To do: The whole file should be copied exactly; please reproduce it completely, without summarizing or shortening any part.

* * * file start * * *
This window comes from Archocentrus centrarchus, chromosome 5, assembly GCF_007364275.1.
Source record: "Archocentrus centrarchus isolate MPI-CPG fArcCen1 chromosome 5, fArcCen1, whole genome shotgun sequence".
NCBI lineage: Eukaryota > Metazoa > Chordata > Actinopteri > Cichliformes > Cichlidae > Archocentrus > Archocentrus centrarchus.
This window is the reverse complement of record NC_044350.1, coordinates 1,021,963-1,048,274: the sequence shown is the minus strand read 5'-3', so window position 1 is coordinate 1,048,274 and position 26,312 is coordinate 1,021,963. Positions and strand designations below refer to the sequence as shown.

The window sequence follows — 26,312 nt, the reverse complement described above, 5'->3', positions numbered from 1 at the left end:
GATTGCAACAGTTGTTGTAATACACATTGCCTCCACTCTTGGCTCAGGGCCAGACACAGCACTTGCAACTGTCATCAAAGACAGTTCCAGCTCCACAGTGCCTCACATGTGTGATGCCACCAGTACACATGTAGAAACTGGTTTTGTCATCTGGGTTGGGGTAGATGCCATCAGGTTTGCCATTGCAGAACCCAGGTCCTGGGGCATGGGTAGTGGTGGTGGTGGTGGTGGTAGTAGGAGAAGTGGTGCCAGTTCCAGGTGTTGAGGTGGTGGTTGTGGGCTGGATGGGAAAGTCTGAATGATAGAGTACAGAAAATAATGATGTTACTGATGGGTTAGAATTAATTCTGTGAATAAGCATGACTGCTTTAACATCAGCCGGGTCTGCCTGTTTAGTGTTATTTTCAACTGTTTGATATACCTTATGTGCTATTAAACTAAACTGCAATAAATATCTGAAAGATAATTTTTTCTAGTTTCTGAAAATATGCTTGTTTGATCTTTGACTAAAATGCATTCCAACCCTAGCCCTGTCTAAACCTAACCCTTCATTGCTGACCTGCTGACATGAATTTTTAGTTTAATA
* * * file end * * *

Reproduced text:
This window comes from Archocentrus centrarchus, chromosome 5, assembly GCF_007364275.1.
Source record: "Archocentrus centrarchus isolate MPI-CPG fArcCen1 chromosome 5, fArcCen1, whole genome shotgun sequence".
NCBI lineage: Eukaryota > Metazoa > Chordata > Actinopteri > Cichliformes > Cichlidae > Archocentrus > Archocentrus centrarchus.
This window is the reverse complement of record NC_044350.1, coordinates 1,021,963-1,048,274: the sequence shown is the minus strand read 5'-3', so window position 1 is coordinate 1,048,274 and position 26,312 is coordinate 1,021,963. Positions and strand designations below refer to the sequence as shown.

The window sequence follows — 26,312 nt, the reverse complement described above, 5'->3', positions numbered from 1 at the left end:
GATTGCAACAGTTGTTGTAATACACATTGCCTCCACTCTTGGCTCAGGGCCAGACACAGCACTTGCAACTGTCATCAAAGACAGTTCCAGCTCCACAGTGCCTCACATGTGTGATGCCACCAGTACACATGTAGAAACTGGTTTTGTCATCTGGGTTGGGGTAGATGCCATCAGGTTTGCCATTGCAGAACCCAGGTCCTGGGGCATGGGTAGTGGTGGTGGTGGTGGTGGTAGTAGGAGAAGTGGTGCCAGTTCCAGGTGTTGAGGTGGTGGTTGTGGGCTGGATGGGAAAGTCTGAATGATAGAGTACAGAAAATAATGATGTTACTGATGGGTTAGAATTAATTCTGTGAATAAGCATGACTGCTTTAACATCAGCCGGGTCTGCCTGTTTAGTGTTATTTTCAACTGTTTGATATACCTTATGTGCTATTAAACTAAACTGCAATAAATATCTGAAAGATAATTTTTTCTAGTTTCTGAAAATATGCTTGTTTGATCTTTGACTAAAATGCATTCCAACCCTAGCCCTGTCTAAACCTAACCCTTCATTGCTGACCTGCTGACATGAATTTTTAGTTTAATA